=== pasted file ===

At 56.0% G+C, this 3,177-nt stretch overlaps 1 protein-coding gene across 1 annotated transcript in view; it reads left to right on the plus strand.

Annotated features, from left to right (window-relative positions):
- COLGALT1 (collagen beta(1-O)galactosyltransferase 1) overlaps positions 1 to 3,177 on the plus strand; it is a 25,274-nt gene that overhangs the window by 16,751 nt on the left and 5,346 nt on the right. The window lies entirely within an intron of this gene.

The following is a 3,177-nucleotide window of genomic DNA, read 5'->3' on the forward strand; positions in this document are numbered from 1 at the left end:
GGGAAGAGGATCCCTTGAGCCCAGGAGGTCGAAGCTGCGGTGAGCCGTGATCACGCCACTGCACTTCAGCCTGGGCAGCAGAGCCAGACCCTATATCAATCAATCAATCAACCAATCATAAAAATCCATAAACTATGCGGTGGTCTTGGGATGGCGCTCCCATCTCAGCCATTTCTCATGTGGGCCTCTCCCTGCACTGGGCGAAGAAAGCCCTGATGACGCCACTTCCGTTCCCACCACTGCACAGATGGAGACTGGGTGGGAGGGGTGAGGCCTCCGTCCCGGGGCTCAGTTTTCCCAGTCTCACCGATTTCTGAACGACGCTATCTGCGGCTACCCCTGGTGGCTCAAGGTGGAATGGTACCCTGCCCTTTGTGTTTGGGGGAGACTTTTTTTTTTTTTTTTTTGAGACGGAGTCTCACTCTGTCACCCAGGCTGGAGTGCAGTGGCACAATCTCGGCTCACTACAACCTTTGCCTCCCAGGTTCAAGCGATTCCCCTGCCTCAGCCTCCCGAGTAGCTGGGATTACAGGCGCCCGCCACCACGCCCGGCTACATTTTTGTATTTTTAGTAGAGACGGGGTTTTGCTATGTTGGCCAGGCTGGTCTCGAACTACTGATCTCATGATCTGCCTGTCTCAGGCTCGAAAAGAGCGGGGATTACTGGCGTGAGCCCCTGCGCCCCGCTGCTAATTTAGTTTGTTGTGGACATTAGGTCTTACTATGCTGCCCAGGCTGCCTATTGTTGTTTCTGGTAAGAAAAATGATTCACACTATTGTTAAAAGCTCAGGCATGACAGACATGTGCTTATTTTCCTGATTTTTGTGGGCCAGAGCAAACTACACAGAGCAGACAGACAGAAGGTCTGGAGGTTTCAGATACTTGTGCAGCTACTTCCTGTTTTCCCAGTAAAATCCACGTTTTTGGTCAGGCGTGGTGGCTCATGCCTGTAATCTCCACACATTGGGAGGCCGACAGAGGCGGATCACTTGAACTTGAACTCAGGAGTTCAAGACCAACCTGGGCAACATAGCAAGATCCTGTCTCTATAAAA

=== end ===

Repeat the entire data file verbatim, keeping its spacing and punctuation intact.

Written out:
At 56.0% G+C, this 3,177-nt stretch overlaps 1 protein-coding gene across 1 annotated transcript in view; it reads left to right on the plus strand.

Annotated features, from left to right (window-relative positions):
- COLGALT1 (collagen beta(1-O)galactosyltransferase 1) overlaps positions 1 to 3,177 on the plus strand; it is a 25,274-nt gene that overhangs the window by 16,751 nt on the left and 5,346 nt on the right. The window lies entirely within an intron of this gene.

The following is a 3,177-nucleotide window of genomic DNA, read 5'->3' on the forward strand; positions in this document are numbered from 1 at the left end:
GGGAAGAGGATCCCTTGAGCCCAGGAGGTCGAAGCTGCGGTGAGCCGTGATCACGCCACTGCACTTCAGCCTGGGCAGCAGAGCCAGACCCTATATCAATCAATCAATCAACCAATCATAAAAATCCATAAACTATGCGGTGGTCTTGGGATGGCGCTCCCATCTCAGCCATTTCTCATGTGGGCCTCTCCCTGCACTGGGCGAAGAAAGCCCTGATGACGCCACTTCCGTTCCCACCACTGCACAGATGGAGACTGGGTGGGAGGGGTGAGGCCTCCGTCCCGGGGCTCAGTTTTCCCAGTCTCACCGATTTCTGAACGACGCTATCTGCGGCTACCCCTGGTGGCTCAAGGTGGAATGGTACCCTGCCCTTTGTGTTTGGGGGAGACTTTTTTTTTTTTTTTTTTGAGACGGAGTCTCACTCTGTCACCCAGGCTGGAGTGCAGTGGCACAATCTCGGCTCACTACAACCTTTGCCTCCCAGGTTCAAGCGATTCCCCTGCCTCAGCCTCCCGAGTAGCTGGGATTACAGGCGCCCGCCACCACGCCCGGCTACATTTTTGTATTTTTAGTAGAGACGGGGTTTTGCTATGTTGGCCAGGCTGGTCTCGAACTACTGATCTCATGATCTGCCTGTCTCAGGCTCGAAAAGAGCGGGGATTACTGGCGTGAGCCCCTGCGCCCCGCTGCTAATTTAGTTTGTTGTGGACATTAGGTCTTACTATGCTGCCCAGGCTGCCTATTGTTGTTTCTGGTAAGAAAAATGATTCACACTATTGTTAAAAGCTCAGGCATGACAGACATGTGCTTATTTTCCTGATTTTTGTGGGCCAGAGCAAACTACACAGAGCAGACAGACAGAAGGTCTGGAGGTTTCAGATACTTGTGCAGCTACTTCCTGTTTTCCCAGTAAAATCCACGTTTTTGGTCAGGCGTGGTGGCTCATGCCTGTAATCTCCACACATTGGGAGGCCGACAGAGGCGGATCACTTGAACTTGAACTCAGGAGTTCAAGACCAACCTGGGCAACATAGCAAGATCCTGTCTCTATAAAA